Military steamed about not being able to court martial Jeffrey Delisle: documents
Sub.-Lt. Jeffrey Paul Delisle leaves provincial court after pleading guilty to charges related to communicating information to a foreign entity, before his preliminary hearing in Halifax on Wednesday, Oct. 10, 2012. (Andrew Vaughan / CANADIAN PRESS)
Murray Brewster, The Canadian Press
Published Sunday, September 22, 2013 2:27PM EDT
Last Updated Sunday, September 22, 2013 3:01PM EDT
OTTAWA -- The Canadian military was privately furious the Harper government did not allow it to court-martial a naval intelligence officer who sold top-secret allied information to the Russians.
And the decision could well have far-reaching implications and potentially compound the damage done by former sub-lieutenant Jeffrey Delisle, says an intelligence expert who followed the case.
The 42-year-old Delisle was sentenced to 20 years in prison earlier this year after pleading guilty to selling classified Western intelligence to Russia during a four-year period which began in 2007.
He was arrested in January 2012 after the FBI tipped off the Canadian Security Intelligence Service, which after months of surveillance brought in the RCMP to build a criminal case.
The military was brought into the loop only after the investigation was well on its way towards a civilian prosecution.
"All senior government authorities involved in security and intelligence matters should be made aware of the alternatives available to pursue suspects subject to the Code of Service discipline, so that automatic defaults to mechanisms more applicable to civilians do not occur," said a newly declassified military assessment of the damage wrought by the spy scandal.
"Little or no discussion concerning the advantages of employing the military police to lead the criminal investigation, the (Canadian Forces National Counter-Intelligence Unit) to lead the counter-intelligence investigation and laying the charges under the Military Justice Systems appears to have occurred and/or fully informed decisions made with regard to the way ahead."
When someone joins the Forces, they are subject to a totally separate justice system while in uniform and on base. Infractions committed off-base can be dealt with in civilian courts, such as in the case of the sex murder charges against former air force colonel Russell Williams.
The rules for courts martial give the military wide latitude on what evidence is presented in public and what is kept secret.
It would have been in the country's best interest to prosecute Delisle by court martial because the public disclosure of details through the civilian system has laid bare weaknesses in the intelligence community, said Michel Juneau-Katsuya, a former CSIS agent.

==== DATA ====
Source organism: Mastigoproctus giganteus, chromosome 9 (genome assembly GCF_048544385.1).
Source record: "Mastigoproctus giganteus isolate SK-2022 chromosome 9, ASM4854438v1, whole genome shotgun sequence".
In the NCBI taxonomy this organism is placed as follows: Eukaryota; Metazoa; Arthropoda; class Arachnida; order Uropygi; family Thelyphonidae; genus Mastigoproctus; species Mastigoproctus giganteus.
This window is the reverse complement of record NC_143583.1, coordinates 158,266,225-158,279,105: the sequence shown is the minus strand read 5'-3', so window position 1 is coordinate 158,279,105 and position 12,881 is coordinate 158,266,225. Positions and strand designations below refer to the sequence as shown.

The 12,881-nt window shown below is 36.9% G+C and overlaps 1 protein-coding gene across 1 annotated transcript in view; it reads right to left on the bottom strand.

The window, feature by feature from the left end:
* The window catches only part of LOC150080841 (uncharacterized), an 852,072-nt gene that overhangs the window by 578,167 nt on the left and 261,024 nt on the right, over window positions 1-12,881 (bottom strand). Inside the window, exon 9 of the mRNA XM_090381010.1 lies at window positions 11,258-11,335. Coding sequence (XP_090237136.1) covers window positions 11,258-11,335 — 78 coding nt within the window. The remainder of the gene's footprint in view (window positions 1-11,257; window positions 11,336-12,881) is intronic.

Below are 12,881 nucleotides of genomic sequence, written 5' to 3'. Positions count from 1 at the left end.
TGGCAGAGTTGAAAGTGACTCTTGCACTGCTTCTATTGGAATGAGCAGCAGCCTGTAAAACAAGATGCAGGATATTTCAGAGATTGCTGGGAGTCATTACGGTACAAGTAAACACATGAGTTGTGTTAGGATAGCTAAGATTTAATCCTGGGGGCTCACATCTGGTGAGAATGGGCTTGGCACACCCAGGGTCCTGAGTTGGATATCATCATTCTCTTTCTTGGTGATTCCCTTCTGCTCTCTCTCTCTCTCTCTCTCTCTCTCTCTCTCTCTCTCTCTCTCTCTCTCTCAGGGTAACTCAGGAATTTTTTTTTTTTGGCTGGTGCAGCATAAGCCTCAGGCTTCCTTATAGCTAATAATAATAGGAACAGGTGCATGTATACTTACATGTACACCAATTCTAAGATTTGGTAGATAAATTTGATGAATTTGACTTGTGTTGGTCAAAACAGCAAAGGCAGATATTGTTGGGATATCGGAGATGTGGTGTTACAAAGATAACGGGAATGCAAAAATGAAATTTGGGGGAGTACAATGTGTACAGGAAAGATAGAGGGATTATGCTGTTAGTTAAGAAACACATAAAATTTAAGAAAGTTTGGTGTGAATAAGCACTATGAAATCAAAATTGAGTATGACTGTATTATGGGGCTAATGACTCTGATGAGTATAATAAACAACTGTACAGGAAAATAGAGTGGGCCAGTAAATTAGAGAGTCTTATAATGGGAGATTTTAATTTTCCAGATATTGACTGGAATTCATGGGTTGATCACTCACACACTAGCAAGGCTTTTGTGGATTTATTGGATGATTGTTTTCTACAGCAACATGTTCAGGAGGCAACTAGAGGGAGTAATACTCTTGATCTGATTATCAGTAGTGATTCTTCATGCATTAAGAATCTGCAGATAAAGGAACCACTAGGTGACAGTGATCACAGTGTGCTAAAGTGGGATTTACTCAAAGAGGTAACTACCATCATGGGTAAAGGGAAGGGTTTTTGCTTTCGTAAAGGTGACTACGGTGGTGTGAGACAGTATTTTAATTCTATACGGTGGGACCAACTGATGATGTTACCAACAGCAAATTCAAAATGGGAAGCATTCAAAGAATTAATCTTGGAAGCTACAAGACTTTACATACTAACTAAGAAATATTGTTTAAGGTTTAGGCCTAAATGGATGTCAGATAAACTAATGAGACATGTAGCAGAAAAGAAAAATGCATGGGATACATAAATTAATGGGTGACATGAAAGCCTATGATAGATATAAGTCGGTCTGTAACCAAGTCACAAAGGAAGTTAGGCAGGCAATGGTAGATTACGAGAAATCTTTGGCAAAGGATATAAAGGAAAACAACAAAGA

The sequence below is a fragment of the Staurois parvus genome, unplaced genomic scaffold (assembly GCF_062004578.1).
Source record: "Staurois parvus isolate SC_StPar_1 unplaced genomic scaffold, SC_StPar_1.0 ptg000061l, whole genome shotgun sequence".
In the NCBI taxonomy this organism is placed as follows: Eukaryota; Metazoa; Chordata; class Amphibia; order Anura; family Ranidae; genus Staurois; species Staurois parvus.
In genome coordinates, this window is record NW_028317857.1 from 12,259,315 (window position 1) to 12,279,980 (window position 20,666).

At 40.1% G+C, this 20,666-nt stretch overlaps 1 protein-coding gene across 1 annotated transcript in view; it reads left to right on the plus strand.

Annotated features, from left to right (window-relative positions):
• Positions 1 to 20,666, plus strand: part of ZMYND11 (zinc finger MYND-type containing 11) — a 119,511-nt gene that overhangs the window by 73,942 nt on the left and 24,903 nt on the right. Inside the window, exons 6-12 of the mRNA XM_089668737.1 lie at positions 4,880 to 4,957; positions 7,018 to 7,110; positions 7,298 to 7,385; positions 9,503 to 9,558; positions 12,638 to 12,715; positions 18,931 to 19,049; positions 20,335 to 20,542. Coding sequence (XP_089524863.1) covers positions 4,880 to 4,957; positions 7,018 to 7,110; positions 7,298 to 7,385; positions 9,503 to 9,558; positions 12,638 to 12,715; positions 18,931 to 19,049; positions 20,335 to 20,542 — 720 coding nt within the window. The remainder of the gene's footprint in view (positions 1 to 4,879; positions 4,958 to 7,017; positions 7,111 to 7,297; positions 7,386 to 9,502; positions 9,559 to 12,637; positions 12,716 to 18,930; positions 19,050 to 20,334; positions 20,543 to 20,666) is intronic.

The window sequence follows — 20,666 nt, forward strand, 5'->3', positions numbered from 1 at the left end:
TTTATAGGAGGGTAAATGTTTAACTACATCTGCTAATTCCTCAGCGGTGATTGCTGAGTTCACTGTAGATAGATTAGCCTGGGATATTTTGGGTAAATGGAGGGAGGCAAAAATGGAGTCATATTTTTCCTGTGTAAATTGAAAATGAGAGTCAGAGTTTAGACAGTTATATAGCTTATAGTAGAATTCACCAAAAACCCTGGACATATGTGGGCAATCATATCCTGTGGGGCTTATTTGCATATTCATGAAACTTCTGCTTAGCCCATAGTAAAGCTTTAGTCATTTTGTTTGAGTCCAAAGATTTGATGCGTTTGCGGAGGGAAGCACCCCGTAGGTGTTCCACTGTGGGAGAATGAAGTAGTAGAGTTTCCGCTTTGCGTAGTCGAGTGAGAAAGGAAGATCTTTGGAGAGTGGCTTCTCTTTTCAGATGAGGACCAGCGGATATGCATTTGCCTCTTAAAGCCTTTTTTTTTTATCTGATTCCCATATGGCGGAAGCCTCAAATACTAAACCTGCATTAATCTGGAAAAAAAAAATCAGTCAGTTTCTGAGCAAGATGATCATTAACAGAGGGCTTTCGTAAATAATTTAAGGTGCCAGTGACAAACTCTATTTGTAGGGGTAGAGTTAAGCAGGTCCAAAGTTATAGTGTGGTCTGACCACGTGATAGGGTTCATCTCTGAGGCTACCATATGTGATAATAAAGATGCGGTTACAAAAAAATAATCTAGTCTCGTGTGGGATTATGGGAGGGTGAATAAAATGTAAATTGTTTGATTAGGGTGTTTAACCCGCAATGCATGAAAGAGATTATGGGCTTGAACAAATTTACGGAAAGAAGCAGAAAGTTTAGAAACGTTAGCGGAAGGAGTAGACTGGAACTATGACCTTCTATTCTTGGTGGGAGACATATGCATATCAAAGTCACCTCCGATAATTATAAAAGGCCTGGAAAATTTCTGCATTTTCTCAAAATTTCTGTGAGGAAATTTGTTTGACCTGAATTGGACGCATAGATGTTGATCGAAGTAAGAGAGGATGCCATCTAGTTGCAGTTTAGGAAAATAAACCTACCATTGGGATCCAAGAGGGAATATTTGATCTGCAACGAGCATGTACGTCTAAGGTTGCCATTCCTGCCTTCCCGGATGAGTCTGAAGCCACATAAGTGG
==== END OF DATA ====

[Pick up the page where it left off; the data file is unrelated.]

"The public doesn't need to know all of the details," said Juneau-Katsuya, who also served with the RCMP.
"You must take into consideration whatever you reveal to the public, it will go to the bad guys, and the bad guys will be capable to be better next time, and that's the weakness of the procedures in civilian court."
Through the court process, the public learned of lapses in the system of security clearances and that top-secret defence computers were not as secure as the military believed.
Juneau-Katsuya said the government likely chose the civilian prosecution route because it didn't believe National Defence could carry out a competent investigation, among other things.
"I think we jumped the gun," said Juneau-Katsuya. "I have seen it often in my career. The civilian masters within National Defence don't necessarily trust military police and I think that was a mistake."
An expert in military law disagreed, however, saying the decision to prosecute the trouble naval intelligence officer under national security legislation was the right one.
"Thank God that this is exactly what happened here; otherwise, it would have created a bad precedent," said retired colonel and lawyer Michel Drapeau.
Allowing the military to investigate, prosecute and sentence one of its own for such a grave offence would have put the Forces in a conflict position and fostered lingering doubts about whether the procedure was fair.
"Therefore, it is arrogant and improper for the military brass in general, and the (Judge Advocate General) in particular, to oppose this reality and resist the notion of 'civilian control' over all judicial affairs in this country," Drapeau said.
There has been considerable public debate about how Delisle, a man with a failing marriage and money trouble, kept his top-secret clearance and managed to easily copy sensitive intelligence to a portable memory stick.
The review shows the military remained confident of its overall security approach in the aftermath of the scandal, but that improvements were required at bases in Canada.
Defence officials, writing in their review, said they believed Delisle's actions revealed several "deficiencies" in the security program. But many of those had already been pointed out to the department by its own chief of review services and the auditor general.